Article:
Is Johnson’s Friendship With Trump The Love That Dare Not Speak Its Name?

Labour hoping Trump can give Corbyn the boost he needs to swing this election.

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With just over a week to polling day, can Donald Trump give Jeremy Corbyn the extra bump he needs in the UK election?

So far (and the day is not out of course), the president has shown a rare self-control. He’s not tweeted anything derogatory about Labour and he’s claimed he will “stay out” of the election.

Instead, he’s spent most of his time in the displacement activity of slagging off president Emmanuel Macron, whose remark about Nato being “brain dead” Trump said was “very, very nasty” as well as “very dangerous” and “very disrespectful”. When the pair met, Trump came up with this bizarre threat: “Would you like some nice ISIS fighters? I can give them to you!”

Trump being Trump, he couldn’t resist the odd lie/serial amnesia (delete according to your preference), as he said of Prince Andrew “I don’t know him” (the Duke of York’s own official Twitter account this year showed them at a business breakfast, and Trump told the Sun’s Tom Newton Dunn he had played a round of golf with the Queen’s second son).

On the UK election, Trump’s self-denying ordinance didn’t last long as he said Boris Johnson was “very capable” and would “do a good job” if re-elected. As for the ‘NHS-for-sale’ charge made by Corbyn, POTUS said “we wouldn’t want it if you handed it to us on a silver platter”.

Of course, Trump doesn’t want what Americans call a ’socialist” health system. But there’s no question US health firms and big pharma would love a bigger profits slice of the NHS drugs market. Corbyn said he would raise the issue at the Buckingham Palace reception for Nato, but in the end the pair simply didn’t meet.

Whether the non-meeting between president and the Labour leader was the work of the Queen’s courtiers or No.10’s careful diplomacy, the fact is that Johnson is very keen on reducing any ‘toxic Trump’ damage that could be caused to himself and the Tory party.‌

When Trump turned up on the steps of No.10, there was no welcoming handshake from the PM. In fact there was no welcome for the cameras at all. Tomorrow, there will be no joint press conference (they will stage separate Q&As an hour apart) at the summit hotel in Hertfordshire and no bilateral meetings are planned to take place in public. It’s all a far cry from the flashbulb-fest of Cameron and Obama, or May and Trump.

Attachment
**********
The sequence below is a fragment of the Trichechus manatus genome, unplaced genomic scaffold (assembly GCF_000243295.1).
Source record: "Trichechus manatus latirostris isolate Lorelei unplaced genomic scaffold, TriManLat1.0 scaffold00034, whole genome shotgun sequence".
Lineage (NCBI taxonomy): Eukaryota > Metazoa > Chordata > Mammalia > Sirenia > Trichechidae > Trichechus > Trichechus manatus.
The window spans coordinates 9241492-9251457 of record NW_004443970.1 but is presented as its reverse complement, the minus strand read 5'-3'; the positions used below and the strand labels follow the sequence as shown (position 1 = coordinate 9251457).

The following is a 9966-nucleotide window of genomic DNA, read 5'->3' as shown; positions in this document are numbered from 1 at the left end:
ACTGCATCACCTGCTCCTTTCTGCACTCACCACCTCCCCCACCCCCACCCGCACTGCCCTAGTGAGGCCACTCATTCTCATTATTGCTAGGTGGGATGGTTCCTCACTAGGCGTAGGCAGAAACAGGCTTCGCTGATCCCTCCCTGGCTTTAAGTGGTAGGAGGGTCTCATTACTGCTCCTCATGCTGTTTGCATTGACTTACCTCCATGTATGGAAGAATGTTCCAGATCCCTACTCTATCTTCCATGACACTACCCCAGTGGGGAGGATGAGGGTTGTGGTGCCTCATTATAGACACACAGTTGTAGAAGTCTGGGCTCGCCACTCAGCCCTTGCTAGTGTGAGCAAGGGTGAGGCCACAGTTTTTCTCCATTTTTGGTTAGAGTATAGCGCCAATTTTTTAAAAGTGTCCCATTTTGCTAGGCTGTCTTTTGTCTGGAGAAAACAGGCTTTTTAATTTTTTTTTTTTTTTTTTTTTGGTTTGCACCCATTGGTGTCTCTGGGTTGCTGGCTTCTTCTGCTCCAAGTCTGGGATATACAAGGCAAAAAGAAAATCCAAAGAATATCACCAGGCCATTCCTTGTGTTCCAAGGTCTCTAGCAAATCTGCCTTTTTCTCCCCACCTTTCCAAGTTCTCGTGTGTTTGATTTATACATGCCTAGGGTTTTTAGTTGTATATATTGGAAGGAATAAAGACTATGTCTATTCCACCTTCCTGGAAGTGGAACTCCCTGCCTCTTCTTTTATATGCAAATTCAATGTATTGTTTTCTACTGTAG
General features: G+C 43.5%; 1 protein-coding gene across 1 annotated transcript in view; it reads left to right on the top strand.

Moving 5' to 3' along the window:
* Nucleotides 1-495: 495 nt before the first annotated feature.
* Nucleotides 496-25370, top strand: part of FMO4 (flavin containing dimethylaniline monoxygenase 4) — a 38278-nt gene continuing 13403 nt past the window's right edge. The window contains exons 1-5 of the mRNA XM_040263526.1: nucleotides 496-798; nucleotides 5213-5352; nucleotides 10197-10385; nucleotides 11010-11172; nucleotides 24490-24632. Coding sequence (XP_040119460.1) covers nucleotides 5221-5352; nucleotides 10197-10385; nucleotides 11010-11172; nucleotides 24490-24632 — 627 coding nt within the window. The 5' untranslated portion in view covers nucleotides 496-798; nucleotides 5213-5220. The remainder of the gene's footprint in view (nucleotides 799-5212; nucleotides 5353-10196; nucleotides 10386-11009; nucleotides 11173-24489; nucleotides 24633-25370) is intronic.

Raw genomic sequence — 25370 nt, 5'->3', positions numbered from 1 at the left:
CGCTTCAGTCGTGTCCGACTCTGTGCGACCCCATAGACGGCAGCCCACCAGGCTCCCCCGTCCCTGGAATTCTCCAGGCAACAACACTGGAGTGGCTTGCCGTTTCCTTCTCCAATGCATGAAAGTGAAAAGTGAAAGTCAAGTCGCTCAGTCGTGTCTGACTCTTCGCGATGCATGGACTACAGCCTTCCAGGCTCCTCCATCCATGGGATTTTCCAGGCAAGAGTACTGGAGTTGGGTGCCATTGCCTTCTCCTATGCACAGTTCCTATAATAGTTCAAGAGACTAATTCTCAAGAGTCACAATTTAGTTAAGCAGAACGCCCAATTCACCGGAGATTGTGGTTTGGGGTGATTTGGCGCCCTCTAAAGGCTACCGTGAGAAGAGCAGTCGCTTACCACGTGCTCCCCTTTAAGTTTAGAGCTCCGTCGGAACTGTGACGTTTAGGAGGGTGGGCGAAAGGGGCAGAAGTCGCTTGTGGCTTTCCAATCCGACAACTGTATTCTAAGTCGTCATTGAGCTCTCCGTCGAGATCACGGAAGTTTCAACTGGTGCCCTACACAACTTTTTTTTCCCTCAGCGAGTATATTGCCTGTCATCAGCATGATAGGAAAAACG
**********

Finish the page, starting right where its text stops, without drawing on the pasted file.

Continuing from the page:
The Tory party has long worried that the timing of this Nato summit could throw a hand grenade into their attempt to just keep their polling lead intact for December 12. And their nervousness over those polls is palpable. With nine days to go, the Tory lead is nine points (according to YouGov).

Johnson started the election campaign by talking about the need to end “Brexit groundhoggery”. Yet what if we are seeing polling groundhoggery? Across several polls, there has been that slow uptick in Labour support at the expense of the Liberal Democrats.

And what’s cheering some around Corbyn is just how similar the some of the current polls are to 2017, at the same stage in the race. Yes, the Tories are higher but their lead is showing similar shrinkage. This weekend, if YouGov has that lead still smaller, it could be game on for a hung parliament.

Johnson and Corbyn have a chance in Friday night’s BBC head-to-head debate to shift things. Yet I wonder whether the PM’s appearing to duck the Andrew Neil interview will make a difference?‌

May was hit hard two years ago by being seen as chicken. And a new Lord Ashcroft poll today suggested the Neil interview cowardice was the 6th most noticed item of political news. Johnson can run from Trump, but being seen to run from scrutiny could prove a bad look.

Quote Of The Day

“I can work with anybody, I’m a very easy person to work with.”

Donald Trump on his all round affability

Tuesday’s Election Cheat Sheet

Jeremy Corbyn said he was “obviously very sorry” for Labour’s anti-Semitism crisis. “I am dealing with it, I have dealt with it,” he told ITV’s This Morning.

Channel 4 was cleared by regulator Ofcom of bias after replacing Boris Johnson with a melting block of ice in its leadership debate on the climate emergency.

Lib Dem leader Jo Swinson confirmed a member of her party’s staff had been suspended for “faking” an email during a legal fight with news site Open Democracy.

Labour’s Laura Pidcock, when asked if she knew of any Russian role in leaking government documents about the NHS and the US, said she was “not privy to that information”.

The Electoral Reform Society said there was an appetite for record numbers of tactical voters in this election. Its new BMG Research poll found 30% of the public say they will be “voting for the best-positioned party/candidate to keep out another party/candidate that I dislike” on December 12.

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